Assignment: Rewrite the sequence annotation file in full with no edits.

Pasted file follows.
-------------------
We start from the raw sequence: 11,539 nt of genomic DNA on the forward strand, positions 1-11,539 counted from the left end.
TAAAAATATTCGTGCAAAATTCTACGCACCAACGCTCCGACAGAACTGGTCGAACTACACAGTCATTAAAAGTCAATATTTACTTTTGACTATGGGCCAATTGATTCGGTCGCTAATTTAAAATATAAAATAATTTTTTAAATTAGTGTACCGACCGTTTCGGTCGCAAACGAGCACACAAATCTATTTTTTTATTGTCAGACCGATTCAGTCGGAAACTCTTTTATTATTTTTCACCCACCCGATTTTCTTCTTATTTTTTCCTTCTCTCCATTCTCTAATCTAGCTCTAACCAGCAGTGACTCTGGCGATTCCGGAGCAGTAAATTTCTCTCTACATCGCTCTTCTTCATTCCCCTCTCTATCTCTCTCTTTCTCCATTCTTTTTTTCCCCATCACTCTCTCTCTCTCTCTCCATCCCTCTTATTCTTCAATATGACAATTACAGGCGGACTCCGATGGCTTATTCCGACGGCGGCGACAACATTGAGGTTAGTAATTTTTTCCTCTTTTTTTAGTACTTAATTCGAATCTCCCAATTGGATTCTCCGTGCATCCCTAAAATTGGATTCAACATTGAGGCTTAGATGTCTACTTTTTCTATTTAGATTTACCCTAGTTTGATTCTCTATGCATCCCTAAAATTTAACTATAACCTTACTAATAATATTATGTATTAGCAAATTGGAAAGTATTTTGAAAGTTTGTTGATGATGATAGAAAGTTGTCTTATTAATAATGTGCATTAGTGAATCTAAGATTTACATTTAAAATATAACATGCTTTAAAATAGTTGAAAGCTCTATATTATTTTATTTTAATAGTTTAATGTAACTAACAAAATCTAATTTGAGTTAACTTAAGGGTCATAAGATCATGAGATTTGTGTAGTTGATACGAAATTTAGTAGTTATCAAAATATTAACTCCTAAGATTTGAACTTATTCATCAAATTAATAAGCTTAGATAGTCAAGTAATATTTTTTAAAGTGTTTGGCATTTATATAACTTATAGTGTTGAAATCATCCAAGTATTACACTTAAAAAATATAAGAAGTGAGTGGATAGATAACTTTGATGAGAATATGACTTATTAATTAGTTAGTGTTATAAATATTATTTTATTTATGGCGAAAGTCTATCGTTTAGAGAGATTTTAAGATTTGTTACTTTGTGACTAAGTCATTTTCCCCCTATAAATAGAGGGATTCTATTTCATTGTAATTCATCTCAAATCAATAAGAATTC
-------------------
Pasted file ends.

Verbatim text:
We start from the raw sequence: 11,539 nt of genomic DNA on the forward strand, positions 1-11,539 counted from the left end.
TAAAAATATTCGTGCAAAATTCTACGCACCAACGCTCCGACAGAACTGGTCGAACTACACAGTCATTAAAAGTCAATATTTACTTTTGACTATGGGCCAATTGATTCGGTCGCTAATTTAAAATATAAAATAATTTTTTAAATTAGTGTACCGACCGTTTCGGTCGCAAACGAGCACACAAATCTATTTTTTTATTGTCAGACCGATTCAGTCGGAAACTCTTTTATTATTTTTCACCCACCCGATTTTCTTCTTATTTTTTCCTTCTCTCCATTCTCTAATCTAGCTCTAACCAGCAGTGACTCTGGCGATTCCGGAGCAGTAAATTTCTCTCTACATCGCTCTTCTTCATTCCCCTCTCTATCTCTCTCTTTCTCCATTCTTTTTTTCCCCATCACTCTCTCTCTCTCTCTCCATCCCTCTTATTCTTCAATATGACAATTACAGGCGGACTCCGATGGCTTATTCCGACGGCGGCGACAACATTGAGGTTAGTAATTTTTTCCTCTTTTTTTAGTACTTAATTCGAATCTCCCAATTGGATTCTCCGTGCATCCCTAAAATTGGATTCAACATTGAGGCTTAGATGTCTACTTTTTCTATTTAGATTTACCCTAGTTTGATTCTCTATGCATCCCTAAAATTTAACTATAACCTTACTAATAATATTATGTATTAGCAAATTGGAAAGTATTTTGAAAGTTTGTTGATGATGATAGAAAGTTGTCTTATTAATAATGTGCATTAGTGAATCTAAGATTTACATTTAAAATATAACATGCTTTAAAATAGTTGAAAGCTCTATATTATTTTATTTTAATAGTTTAATGTAACTAACAAAATCTAATTTGAGTTAACTTAAGGGTCATAAGATCATGAGATTTGTGTAGTTGATACGAAATTTAGTAGTTATCAAAATATTAACTCCTAAGATTTGAACTTATTCATCAAATTAATAAGCTTAGATAGTCAAGTAATATTTTTTAAAGTGTTTGGCATTTATATAACTTATAGTGTTGAAATCATCCAAGTATTACACTTAAAAAATATAAGAAGTGAGTGGATAGATAACTTTGATGAGAATATGACTTATTAATTAGTTAGTGTTATAAATATTATTTTATTTATGGCGAAAGTCTATCGTTTAGAGAGATTTTAAGATTTGTTACTTTGTGACTAAGTCATTTTCCCCCTATAAATAGAGGGATTCTATTTCATTGTAATTCATCTCAAATCAATAAGAATTC